Struggling to keep up with its legacy, the Need for Speed franchise could easily be swept under the rug as done and dusted. The open-world approach of the Forza Horizon series and the track-focused appeal of Dirt 5 offer joy in entertaining ways for racing fans but does the latest Need for Speed entry offer something better? The short of it is yes. In moment-to-moment gameplay, Need for Speed Unbound is a proper comeback for the series.
Need for Speed Unbound review
Grinding your wheels
The game urges you into completing races in a very clever manner. Races earn you cash which you can spend on upgrading and tuning your car, standard stuff, right? Well, you also earn Heat from racing because it’s illegal in Lakeshore City. The level of Heat dictates how ruthlessly the cops will hunt you down to seize all of that money. The only way to secure it is to scurry away into a hideout. Need for Speed Unbound is also using the day and night cycle from Need for Speed Heat. Only this time, there’s a proper calendar with day and night cycles. Once you finish races, earn cash and pick up Heat during the day, the money will be secured for the night ahead but the Heat will carry on making the whole thing more challenging after the sun’s down. The Heat resets once a full day/night cycle is over. Visiting a hideout triggers the day/night cycle, which means you have to consciously decide if you want to carry on with another race and earn more cash but also run the risk of losing it to the cops or call it a day and hit the bed.
Level 1 cops are easy to deal with but as soon as you hit the level 5 Heat, there will be a chopper, a heavy, a speeder and an undercover cop car trying to turn your precious four-wheeler belly up. You’re always in need of more money because upgrades don’t come cheap. The races that offer big money also require you to purchase a buy-in to fit your growling V8 into the participant list. And hey, you only get four to five retries (in total for all races) during the day and the same number again at night.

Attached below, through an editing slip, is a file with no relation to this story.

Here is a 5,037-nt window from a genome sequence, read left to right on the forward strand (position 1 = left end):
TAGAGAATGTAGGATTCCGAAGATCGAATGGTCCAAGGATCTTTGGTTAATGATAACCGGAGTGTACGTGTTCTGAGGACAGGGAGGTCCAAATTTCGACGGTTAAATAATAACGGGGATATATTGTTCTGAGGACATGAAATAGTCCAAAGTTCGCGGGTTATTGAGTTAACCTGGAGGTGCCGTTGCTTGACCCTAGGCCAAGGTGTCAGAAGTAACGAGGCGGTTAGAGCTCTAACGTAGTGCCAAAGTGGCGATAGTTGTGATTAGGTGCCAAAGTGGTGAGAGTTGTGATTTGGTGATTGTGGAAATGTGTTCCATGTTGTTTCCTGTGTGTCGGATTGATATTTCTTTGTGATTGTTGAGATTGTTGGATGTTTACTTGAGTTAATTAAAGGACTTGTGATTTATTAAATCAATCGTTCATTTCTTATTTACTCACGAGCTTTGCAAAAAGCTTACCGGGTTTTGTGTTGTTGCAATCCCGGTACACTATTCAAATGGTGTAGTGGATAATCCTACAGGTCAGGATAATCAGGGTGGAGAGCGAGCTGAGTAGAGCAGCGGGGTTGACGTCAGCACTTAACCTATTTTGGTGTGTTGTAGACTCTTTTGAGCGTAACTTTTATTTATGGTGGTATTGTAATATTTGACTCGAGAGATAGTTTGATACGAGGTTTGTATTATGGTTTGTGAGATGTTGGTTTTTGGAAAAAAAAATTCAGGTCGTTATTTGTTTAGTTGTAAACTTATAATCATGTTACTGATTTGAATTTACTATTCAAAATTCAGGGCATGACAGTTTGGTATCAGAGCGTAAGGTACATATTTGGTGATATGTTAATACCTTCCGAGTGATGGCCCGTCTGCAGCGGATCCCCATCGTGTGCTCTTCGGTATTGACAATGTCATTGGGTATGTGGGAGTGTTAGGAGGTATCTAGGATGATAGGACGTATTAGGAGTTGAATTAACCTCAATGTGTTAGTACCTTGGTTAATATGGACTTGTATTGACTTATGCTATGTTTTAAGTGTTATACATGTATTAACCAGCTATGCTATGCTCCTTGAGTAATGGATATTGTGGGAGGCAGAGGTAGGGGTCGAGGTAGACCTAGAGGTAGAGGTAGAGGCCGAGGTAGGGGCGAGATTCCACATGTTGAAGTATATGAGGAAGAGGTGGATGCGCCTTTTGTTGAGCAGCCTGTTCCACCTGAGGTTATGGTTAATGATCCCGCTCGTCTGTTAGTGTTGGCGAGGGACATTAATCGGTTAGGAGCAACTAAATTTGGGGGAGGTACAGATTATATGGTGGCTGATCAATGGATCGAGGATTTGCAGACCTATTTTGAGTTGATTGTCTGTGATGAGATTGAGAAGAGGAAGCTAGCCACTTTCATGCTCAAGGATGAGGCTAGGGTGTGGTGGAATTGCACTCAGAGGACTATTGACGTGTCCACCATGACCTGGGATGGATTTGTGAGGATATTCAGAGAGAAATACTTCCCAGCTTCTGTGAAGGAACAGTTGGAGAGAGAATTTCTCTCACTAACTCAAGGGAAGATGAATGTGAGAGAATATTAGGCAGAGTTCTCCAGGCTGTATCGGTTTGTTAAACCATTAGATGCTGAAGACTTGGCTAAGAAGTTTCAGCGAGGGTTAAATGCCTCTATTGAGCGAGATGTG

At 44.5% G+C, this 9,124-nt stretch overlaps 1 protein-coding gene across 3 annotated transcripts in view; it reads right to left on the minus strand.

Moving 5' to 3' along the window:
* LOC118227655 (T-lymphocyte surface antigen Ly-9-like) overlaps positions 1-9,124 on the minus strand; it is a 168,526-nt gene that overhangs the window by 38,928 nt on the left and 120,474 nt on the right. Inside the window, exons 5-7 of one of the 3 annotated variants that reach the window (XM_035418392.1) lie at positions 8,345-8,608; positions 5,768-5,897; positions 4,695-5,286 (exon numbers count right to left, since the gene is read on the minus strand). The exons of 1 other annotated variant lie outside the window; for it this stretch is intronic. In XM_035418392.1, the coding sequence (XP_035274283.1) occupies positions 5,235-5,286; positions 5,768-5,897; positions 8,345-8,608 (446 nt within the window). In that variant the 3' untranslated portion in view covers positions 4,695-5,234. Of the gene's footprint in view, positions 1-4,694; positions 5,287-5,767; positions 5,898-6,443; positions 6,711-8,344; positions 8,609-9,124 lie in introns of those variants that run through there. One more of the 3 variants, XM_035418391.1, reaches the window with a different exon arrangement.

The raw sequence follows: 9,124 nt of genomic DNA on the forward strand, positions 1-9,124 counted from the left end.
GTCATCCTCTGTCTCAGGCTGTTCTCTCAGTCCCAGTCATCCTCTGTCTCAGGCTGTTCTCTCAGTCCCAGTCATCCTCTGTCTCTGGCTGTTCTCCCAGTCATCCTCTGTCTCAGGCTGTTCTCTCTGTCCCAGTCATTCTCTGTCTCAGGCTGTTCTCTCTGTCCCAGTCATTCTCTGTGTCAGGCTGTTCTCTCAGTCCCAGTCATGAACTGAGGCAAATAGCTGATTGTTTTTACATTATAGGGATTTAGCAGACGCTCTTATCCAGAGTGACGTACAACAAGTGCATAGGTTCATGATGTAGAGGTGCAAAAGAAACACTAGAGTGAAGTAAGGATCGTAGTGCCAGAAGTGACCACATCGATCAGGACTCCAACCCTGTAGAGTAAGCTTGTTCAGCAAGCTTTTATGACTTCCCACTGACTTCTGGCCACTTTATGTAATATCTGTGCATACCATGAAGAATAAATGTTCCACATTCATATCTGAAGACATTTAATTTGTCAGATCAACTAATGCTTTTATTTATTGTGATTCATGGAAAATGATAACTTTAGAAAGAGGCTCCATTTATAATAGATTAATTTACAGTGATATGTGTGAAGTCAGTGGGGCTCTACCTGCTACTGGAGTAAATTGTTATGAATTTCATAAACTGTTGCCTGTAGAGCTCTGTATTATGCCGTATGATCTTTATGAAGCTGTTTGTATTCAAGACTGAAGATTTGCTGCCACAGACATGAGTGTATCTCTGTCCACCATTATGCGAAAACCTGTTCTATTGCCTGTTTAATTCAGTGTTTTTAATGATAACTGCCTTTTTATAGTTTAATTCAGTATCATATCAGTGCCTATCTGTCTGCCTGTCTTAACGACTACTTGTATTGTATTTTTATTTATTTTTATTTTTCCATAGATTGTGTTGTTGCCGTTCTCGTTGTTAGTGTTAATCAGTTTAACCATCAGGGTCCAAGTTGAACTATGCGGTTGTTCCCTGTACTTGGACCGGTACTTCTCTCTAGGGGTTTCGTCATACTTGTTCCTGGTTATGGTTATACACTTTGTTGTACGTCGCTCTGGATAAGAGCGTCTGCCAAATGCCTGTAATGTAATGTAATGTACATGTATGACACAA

You’re always looking out for cops once your Heat level is above three. Buy-in for big reward races tends to increase the stakes because if you don’t win, you can lose that money too. Additionally, you can even have a side bet with one racer from the list of racers. The money won feels hard-earned because you always run the risk of losing it to cops or losing your buy-in by not finishing in the top three. It’s this cat-and-mouse chase and money management that makes Need for Speed Unbound fun. It triggers the same impulses we get from gambling and so you’ll understand why Need for Speed Unbound is a wee bit addictive even if the cookie-cutter races are a bit grindy.
It’s a good racing formula but one that tends to get boring after the first 10 hours because the map gets stale quickly. There are not enough theatrics or engaging boss races like the NFS games of yore. Lakeshore City is drab and there’s no dynamic weather system like Dirt 5 or Forza Horizon 5 to make things engaging on the tarmac. The cartoon-themed smoke and effects are good and give Unbound a sense of identity among the many racing games but it’s down to personal preference and I do like the smoke and the speeding effects.